I’ll be the first to tell you that I’m not a museum person. While I can appreciate the historical and cultural significance of art, there are very few museums that can hold my attention for more than 30 minutes. I’d rather be out and about doing something than simply looking at paintings or sculptures. But this weekend I discovered an art museum that’s perfect for adventure-loving active travelers: Storm King Art Center in New York’s Hudson Valley.
An easy day trip from NYC, Storm King is an expansive sculpture garden that features large-scale sculptures set against a beautiful backdrop of mountains, hills, and woods. With more than 100 sculptures and installations sited across 500 acres, I’d more accurately describe it as a sculpture world vs. a garden!
It seems like I’ve been day tripping to the Hudson Valley every weekend this fall, and with good reason: the scenery out there is stunning all season long. After spending my week squished like a sardine on the subway, battling the crowds of Times Square on my way to work and waiting in line for hours at Whole Foods, an escape to the peaceful riverside towns and foliage-rich mountains of the Hudson Valley is just what the doctor ordered.
Despite these frequent trips, I hadn’t heard about Storm King before. So when I read about what a cool place it was, I knew I needed to put it on the weekend agenda before it got too cold out.
After Camila and I arrived and parked, we began to wander around and explore the sculptures in Storm King’s South Fields. I personally loved the red steel sculptures by Mark Suvero, which really stood out against the natural backdrop and were fun to photograph. The “Mother Peace” sculpture caught my eye with an unexpected peace sign in the middle, which was a symbol of the artist’s opposition to the Vietnam War. Interesting tidbit: “Mother Peace” actually once stood in front of the Alameda County Courthouse in Oakland, California, until officials realized its message and had it removed.
Another attention-grabbing piece at Storm King was the enormous “Three Legged Buddha,” a work inspired by Chinese artist Zhang Huan’s travels in Tibet. Nearly 28 feet tall, the forged copper sculpture depicts a three-legged Buddha whose foot rests on a large human head, almost as if it’s stomping this person into the ground. This behemoth was clearly one of the most popular sculptures, with visitors crowding around to snap photos and pose next to the head. While many of them pretended to pick its nose or climb out of its ear, we simply chose to smile!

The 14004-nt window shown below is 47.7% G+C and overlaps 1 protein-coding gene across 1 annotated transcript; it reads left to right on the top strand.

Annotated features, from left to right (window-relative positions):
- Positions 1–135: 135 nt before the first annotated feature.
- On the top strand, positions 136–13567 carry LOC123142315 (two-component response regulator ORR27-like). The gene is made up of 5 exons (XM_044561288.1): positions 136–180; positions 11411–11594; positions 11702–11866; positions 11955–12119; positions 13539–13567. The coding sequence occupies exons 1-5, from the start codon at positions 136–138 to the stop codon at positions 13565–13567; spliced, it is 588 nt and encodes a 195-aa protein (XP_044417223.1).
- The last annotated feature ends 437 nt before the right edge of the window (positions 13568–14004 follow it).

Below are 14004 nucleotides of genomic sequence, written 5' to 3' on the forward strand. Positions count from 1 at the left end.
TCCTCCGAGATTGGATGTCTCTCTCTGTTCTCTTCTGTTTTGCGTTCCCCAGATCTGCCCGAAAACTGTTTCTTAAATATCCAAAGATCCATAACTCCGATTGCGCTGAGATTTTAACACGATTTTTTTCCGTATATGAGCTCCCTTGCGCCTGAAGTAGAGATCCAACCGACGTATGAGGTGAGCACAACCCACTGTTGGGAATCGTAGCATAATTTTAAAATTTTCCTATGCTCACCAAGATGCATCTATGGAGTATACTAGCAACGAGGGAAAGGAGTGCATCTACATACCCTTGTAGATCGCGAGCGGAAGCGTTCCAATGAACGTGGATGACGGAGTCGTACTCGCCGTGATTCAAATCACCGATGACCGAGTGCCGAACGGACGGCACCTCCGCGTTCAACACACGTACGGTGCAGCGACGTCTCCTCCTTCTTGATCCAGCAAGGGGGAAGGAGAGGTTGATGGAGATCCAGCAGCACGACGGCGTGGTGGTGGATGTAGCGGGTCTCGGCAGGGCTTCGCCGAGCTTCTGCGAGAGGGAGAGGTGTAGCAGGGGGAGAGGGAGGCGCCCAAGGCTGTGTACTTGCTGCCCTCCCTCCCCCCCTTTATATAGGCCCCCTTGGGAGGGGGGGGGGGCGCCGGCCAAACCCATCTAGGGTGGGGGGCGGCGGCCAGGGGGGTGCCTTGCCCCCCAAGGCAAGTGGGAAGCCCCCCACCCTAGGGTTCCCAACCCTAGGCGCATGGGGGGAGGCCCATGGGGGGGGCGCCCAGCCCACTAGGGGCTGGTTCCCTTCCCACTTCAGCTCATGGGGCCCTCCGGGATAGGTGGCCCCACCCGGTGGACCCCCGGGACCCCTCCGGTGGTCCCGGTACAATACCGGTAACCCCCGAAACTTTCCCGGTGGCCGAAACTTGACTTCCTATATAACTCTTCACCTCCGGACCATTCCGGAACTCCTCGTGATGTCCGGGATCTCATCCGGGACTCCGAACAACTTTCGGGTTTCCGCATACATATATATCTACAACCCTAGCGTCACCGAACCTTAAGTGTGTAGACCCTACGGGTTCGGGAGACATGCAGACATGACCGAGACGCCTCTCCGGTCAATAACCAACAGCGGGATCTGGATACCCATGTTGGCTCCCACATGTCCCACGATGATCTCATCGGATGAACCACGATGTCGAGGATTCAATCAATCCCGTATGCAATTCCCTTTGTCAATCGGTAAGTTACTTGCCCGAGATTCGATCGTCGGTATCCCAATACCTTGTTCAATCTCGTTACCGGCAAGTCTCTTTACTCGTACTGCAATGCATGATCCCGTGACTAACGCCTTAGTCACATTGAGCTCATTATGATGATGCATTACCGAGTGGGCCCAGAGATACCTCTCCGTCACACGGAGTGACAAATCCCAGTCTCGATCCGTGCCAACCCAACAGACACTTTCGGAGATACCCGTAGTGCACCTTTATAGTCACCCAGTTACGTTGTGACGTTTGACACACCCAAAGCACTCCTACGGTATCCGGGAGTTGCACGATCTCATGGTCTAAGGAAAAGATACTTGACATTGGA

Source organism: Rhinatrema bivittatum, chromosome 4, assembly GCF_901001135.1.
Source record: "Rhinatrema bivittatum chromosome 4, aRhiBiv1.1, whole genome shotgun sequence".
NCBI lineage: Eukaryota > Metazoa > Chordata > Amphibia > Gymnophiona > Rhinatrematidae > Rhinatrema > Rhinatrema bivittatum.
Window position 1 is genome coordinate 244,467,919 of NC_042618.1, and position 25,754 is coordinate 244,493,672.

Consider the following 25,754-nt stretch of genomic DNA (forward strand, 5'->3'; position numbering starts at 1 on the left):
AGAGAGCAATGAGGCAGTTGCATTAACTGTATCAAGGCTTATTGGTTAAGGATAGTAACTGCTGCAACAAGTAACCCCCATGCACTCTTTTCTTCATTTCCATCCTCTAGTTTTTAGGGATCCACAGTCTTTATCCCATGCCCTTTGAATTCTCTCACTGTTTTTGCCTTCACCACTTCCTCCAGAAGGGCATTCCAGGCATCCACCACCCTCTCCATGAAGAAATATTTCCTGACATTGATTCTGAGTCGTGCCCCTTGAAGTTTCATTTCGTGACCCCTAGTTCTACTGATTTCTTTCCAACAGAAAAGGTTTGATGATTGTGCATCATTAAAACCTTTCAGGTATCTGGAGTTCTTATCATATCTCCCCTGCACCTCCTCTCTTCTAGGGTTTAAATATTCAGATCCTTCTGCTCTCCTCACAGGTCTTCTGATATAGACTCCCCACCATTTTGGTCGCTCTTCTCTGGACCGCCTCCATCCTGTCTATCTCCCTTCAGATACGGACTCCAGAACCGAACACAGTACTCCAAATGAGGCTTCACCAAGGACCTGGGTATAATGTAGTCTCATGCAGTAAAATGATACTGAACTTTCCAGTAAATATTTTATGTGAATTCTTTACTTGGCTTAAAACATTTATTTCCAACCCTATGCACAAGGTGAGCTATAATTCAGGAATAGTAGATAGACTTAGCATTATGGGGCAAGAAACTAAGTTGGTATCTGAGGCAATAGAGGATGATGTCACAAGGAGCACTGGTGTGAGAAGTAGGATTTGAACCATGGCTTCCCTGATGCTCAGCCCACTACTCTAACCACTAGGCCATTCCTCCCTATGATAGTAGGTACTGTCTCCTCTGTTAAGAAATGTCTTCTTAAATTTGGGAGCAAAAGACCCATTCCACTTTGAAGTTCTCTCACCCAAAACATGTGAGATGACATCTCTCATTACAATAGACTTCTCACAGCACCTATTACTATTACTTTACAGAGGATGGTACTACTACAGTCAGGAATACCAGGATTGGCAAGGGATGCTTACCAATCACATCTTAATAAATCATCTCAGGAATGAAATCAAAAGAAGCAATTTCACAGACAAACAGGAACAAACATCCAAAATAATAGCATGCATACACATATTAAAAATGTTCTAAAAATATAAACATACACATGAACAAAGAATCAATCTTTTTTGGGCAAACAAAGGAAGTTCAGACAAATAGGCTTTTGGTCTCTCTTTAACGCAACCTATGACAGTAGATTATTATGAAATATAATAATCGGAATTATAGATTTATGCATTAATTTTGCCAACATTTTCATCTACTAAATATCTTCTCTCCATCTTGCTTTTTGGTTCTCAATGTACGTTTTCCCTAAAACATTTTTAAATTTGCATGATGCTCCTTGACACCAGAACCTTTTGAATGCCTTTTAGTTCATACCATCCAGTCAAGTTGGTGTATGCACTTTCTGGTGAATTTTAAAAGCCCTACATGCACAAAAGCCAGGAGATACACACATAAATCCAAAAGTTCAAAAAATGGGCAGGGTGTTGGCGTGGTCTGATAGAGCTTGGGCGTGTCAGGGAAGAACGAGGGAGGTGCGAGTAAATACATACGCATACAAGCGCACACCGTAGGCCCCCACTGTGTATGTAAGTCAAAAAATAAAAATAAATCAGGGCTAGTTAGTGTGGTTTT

The “Three Legged Buddha” is located in a sugar-maple tree grove along with several other works by Huang.
While we did venture into some of the Museum Hill section of Storm King, we didn’t have enough time to explore the entire garden or make it to the other sections, North Woods and Meadows, before the park had to close at 4:30. Damn you, early sunsets!
Since Storm King closes for the season at the end of November, the window of time left to visit this year is pretty small. But I’ll definitely be planning a return trip in 2015 to complete the tour and capture even more interesting photos in a different season.
Usually I don’t quite “get” abstract art, as I just can’t wrap my mind around a random shape or object being something worth talking about. But when the sculptures are placed in the great outdoors, they instantly become much more interesting. Plus it was nice to be roaming around outside, getting some exercise and taking in the scenery instead of wandering around a stuffy museum.
If you’re into art, you’ll definitely want to visit Storm King Art Center. But even if you’re someone who isn’t (like me!), it’s still a fun and easy day trip from NYC. The area also has hiking trails on the nearby Storm King Mountain to the east and Schunnemunk Mountain to the west if you’re looking to spend more time there.
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